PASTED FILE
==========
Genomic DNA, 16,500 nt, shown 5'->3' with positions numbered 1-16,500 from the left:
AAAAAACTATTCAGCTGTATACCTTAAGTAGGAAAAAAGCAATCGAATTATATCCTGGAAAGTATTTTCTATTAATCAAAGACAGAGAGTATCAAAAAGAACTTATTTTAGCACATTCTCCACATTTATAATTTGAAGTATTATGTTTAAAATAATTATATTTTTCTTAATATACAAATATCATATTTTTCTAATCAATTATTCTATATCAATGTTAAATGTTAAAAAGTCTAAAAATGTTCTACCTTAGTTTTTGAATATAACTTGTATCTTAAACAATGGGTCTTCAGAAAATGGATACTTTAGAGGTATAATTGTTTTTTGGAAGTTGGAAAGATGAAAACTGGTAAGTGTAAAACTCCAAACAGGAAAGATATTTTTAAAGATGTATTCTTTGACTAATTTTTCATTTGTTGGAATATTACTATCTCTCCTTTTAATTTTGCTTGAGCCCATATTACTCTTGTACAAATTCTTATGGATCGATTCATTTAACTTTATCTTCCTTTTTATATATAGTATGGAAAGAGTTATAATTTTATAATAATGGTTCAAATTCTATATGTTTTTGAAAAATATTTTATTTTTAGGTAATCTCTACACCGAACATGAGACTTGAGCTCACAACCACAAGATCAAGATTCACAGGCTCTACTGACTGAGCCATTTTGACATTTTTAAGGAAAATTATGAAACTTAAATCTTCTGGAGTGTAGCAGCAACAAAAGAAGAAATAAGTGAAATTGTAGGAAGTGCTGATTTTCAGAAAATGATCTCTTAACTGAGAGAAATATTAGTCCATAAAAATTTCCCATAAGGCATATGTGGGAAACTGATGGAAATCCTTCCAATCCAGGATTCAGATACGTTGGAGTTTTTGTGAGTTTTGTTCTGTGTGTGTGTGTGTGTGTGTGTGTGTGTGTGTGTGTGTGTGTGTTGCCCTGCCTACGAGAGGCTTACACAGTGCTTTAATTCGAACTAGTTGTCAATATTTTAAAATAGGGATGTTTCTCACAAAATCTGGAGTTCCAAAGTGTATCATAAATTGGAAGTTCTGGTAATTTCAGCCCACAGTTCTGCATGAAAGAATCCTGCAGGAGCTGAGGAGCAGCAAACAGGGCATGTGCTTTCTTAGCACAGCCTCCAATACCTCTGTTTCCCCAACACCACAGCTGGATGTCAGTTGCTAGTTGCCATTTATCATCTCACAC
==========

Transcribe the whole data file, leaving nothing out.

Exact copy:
Genomic DNA, 16,500 nt, shown 5'->3' with positions numbered 1-16,500 from the left:
AAAAAACTATTCAGCTGTATACCTTAAGTAGGAAAAAAGCAATCGAATTATATCCTGGAAAGTATTTTCTATTAATCAAAGACAGAGAGTATCAAAAAGAACTTATTTTAGCACATTCTCCACATTTATAATTTGAAGTATTATGTTTAAAATAATTATATTTTTCTTAATATACAAATATCATATTTTTCTAATCAATTATTCTATATCAATGTTAAATGTTAAAAAGTCTAAAAATGTTCTACCTTAGTTTTTGAATATAACTTGTATCTTAAACAATGGGTCTTCAGAAAATGGATACTTTAGAGGTATAATTGTTTTTTGGAAGTTGGAAAGATGAAAACTGGTAAGTGTAAAACTCCAAACAGGAAAGATATTTTTAAAGATGTATTCTTTGACTAATTTTTCATTTGTTGGAATATTACTATCTCTCCTTTTAATTTTGCTTGAGCCCATATTACTCTTGTACAAATTCTTATGGATCGATTCATTTAACTTTATCTTCCTTTTTATATATAGTATGGAAAGAGTTATAATTTTATAATAATGGTTCAAATTCTATATGTTTTTGAAAAATATTTTATTTTTAGGTAATCTCTACACCGAACATGAGACTTGAGCTCACAACCACAAGATCAAGATTCACAGGCTCTACTGACTGAGCCATTTTGACATTTTTAAGGAAAATTATGAAACTTAAATCTTCTGGAGTGTAGCAGCAACAAAAGAAGAAATAAGTGAAATTGTAGGAAGTGCTGATTTTCAGAAAATGATCTCTTAACTGAGAGAAATATTAGTCCATAAAAATTTCCCATAAGGCATATGTGGGAAACTGATGGAAATCCTTCCAATCCAGGATTCAGATACGTTGGAGTTTTTGTGAGTTTTGTTCTGTGTGTGTGTGTGTGTGTGTGTGTGTGTGTGTGTGTGTGTGTGTTGCCCTGCCTACGAGAGGCTTACACAGTGCTTTAATTCGAACTAGTTGTCAATATTTTAAAATAGGGATGTTTCTCACAAAATCTGGAGTTCCAAAGTGTATCATAAATTGGAAGTTCTGGTAATTTCAGCCCACAGTTCTGCATGAAAGAATCCTGCAGGAGCTGAGGAGCAGCAAACAGGGCATGTGCTTTCTTAGCACAGCCTCCAATACCTCTGTTTCCCCAACACCACAGCTGGATGTCAGTTGCTAGTTGCCATTTATCATCTCACAC